Red tape may be the single most thing I abhor in everyday life. From the age of eighteen, each new liberating experiences is doused in protocol, suffocated by form filling and smothered in red tape.
Being in my twenties in the noughties in Ireland meant I was born into a society where it was easier secure a mortgage, on a house selling for Eu. 200,000 with an annual salary of Eu. 28,500, than it was to, obtain a driving license, then tax, insure and NCT your first car. I remember the farcical scenario well. In order be able to drive any car, you must first hold a provisional driving license, you were also not allowed drive with this license unless there was a qualified driver in the passenger seat at all times, to get insurance on your first car, you should have driving experience and be a named driver on a previous policy, not always possible. To tax the car, you needed insurance, to insure the car you needed experience, to gain experience you needed the provisional license, to tax the car you needed an NCT, to the drive to the NCT centre you needed insurance, to driver alone you needed a full license, to get a full license you needed to pass the driving test for which there was a long wait. Buying the car was no problem.
My day had come, it was my driving test, I was nervous but I remembered the advice someone kindly offered me. On the day of the test, have a baby seat in the back of the car, thus implying you are a mother, therefore a responsible twenty one year and not the devil-may-care come-day go-day airy-fairy- waif you may seem on first impressions. I followed the advice and placed the bulky baby seat in the back of my 12 year-old- imported Nissan Micra, (complete with colour coded bumpers and Bose speakers). I proudly completed the three point turn at the top of Sarsfield Road, in two go’s and one hand. Confident that my driving prowess was being appreciated by the grey-haired, grey-suited and grey-faced instructor, who continued to place ticks on his clipboard even as we pulled in speedily to the driving test centre. My cocky decline started when I heard those immortal words, “Denise, you are a lovely girl………..” I had heard these words many times before, from teachers, from ex-boyfriends, at the interview for nursing and now at the driving test centre. He failed me. Pouting I took the baby-seat from the back of the car and re-opened the rules of the road book. (This was before it was an app).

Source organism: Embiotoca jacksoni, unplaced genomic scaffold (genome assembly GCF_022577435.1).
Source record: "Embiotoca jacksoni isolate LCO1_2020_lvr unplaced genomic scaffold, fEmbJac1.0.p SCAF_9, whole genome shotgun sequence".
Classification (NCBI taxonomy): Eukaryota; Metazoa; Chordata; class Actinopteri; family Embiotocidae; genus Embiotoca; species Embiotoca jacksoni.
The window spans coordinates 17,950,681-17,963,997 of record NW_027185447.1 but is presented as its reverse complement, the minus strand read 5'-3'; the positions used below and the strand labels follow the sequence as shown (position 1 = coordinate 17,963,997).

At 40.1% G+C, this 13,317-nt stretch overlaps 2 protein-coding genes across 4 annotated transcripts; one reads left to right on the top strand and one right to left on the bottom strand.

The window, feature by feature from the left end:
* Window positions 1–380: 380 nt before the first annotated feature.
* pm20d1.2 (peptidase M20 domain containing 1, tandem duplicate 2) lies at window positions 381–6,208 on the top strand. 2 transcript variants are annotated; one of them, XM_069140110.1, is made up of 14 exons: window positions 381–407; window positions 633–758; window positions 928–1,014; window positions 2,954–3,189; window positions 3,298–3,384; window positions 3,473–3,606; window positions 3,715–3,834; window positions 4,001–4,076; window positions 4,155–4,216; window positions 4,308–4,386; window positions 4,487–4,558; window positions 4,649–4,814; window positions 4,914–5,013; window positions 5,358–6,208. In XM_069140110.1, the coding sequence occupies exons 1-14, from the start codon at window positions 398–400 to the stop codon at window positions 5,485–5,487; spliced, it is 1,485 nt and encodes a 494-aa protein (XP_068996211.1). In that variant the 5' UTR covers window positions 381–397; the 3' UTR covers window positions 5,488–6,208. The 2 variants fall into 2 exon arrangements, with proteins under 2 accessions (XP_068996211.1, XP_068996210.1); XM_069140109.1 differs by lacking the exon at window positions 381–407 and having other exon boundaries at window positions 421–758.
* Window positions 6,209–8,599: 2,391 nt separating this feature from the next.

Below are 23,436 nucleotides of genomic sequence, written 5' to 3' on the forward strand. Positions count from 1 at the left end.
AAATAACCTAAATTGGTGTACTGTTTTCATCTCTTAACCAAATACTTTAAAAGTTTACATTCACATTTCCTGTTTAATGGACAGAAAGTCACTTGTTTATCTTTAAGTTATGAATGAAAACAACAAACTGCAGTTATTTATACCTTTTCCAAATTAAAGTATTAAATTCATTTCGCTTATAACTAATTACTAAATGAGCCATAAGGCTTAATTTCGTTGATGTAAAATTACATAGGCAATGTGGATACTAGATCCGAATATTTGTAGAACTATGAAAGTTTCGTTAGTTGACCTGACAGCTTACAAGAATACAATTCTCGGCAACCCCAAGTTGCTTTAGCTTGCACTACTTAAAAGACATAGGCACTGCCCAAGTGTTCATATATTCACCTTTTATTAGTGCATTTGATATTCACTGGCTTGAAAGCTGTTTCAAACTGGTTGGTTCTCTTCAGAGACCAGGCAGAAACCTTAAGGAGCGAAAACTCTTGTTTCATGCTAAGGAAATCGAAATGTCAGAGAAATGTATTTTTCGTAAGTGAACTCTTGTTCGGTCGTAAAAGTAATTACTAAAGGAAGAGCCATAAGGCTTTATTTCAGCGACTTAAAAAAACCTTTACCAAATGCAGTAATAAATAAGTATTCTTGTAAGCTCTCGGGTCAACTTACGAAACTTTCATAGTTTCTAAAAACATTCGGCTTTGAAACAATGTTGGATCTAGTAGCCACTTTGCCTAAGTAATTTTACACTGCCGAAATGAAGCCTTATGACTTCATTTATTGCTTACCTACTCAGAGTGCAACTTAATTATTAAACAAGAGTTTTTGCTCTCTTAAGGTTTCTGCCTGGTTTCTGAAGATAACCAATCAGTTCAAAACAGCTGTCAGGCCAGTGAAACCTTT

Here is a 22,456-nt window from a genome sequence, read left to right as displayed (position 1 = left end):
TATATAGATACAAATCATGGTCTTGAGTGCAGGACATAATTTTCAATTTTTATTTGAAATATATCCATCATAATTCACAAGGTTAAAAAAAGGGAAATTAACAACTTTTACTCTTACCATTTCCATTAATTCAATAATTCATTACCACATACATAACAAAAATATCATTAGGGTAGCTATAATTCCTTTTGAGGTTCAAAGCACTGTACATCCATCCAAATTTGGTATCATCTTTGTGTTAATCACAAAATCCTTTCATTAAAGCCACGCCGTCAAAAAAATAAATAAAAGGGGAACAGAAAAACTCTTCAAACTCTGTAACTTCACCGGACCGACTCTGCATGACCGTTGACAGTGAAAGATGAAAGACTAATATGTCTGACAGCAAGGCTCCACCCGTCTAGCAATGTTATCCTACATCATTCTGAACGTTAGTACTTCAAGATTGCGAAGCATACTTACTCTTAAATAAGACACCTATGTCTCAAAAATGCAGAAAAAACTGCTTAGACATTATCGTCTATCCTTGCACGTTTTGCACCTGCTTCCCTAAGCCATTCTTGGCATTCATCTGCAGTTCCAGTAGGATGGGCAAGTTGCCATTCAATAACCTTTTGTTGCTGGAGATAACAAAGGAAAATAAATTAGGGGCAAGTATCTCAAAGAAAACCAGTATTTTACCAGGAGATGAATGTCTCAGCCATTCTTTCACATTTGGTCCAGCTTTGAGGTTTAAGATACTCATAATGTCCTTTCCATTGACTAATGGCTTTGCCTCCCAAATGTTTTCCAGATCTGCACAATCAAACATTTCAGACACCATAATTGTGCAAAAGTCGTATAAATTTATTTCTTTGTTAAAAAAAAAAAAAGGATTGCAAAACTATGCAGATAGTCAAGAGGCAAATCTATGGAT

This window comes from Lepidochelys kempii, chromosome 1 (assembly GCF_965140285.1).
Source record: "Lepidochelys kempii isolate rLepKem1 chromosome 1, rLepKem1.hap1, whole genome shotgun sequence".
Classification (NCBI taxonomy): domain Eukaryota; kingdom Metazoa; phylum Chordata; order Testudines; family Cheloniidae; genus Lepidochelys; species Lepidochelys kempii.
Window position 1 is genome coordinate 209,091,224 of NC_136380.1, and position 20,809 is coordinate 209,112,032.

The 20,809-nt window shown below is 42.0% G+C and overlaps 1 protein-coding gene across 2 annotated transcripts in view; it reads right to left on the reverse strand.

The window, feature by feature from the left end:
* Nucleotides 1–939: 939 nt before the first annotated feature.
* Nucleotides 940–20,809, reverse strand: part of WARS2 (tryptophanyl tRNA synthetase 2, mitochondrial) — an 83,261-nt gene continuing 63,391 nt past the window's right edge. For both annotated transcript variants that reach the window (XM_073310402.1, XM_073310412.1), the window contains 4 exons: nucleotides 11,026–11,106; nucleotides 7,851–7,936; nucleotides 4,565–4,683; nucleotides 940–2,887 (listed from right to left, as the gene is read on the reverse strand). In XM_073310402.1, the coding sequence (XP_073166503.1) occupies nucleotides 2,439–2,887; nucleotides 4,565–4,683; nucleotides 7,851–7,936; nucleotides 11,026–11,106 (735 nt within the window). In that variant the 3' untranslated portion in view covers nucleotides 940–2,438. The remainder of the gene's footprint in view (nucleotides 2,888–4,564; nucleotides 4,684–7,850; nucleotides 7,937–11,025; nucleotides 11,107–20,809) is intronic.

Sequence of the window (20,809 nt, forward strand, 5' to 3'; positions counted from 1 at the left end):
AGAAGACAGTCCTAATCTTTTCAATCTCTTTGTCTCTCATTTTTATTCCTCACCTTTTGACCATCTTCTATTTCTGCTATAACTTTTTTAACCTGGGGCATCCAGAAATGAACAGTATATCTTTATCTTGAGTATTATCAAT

Three long months later with a more humble attitude, I passed the driving test and from that day on, I embraced all my bad habits, unaware that in the future I would be living in Abu Dhabi and had to seek a Emirate issued license, I thought the next driving test wouldn’t be until I was eighty or something. Happy Days.
This week, in Abu Dhabi, I had to get a driving license. The long fingered approach had worked for almost a year and it was now imminent. My bad habits etched into my every day driving so deep that I wasn’t sure I would pass the test. Handing over my paperwork in the “ladies section” to the cloaked assistant and handing jelly-tots to my increasing impatient toddler, I felt the stress levels rise. She muttered behind the black chiffon, he roared at the top of his lungs. She handed me a form, he tore it in half. She asked me to face the camera, he threw jelly tots at it. Beaten down and weary, she said, “two hundred” assuming she meant dirham’s and not jelly-tots I handed over the bail, with a look of “please release me” in my eyes and Hey Presto, there it was, without practical, theory or eye test, my driving license, a single card complete with my photograph and a shiny government hologram. So much for the empty baby-seat, a real live kicking toddler is what you need to bypass the red tape!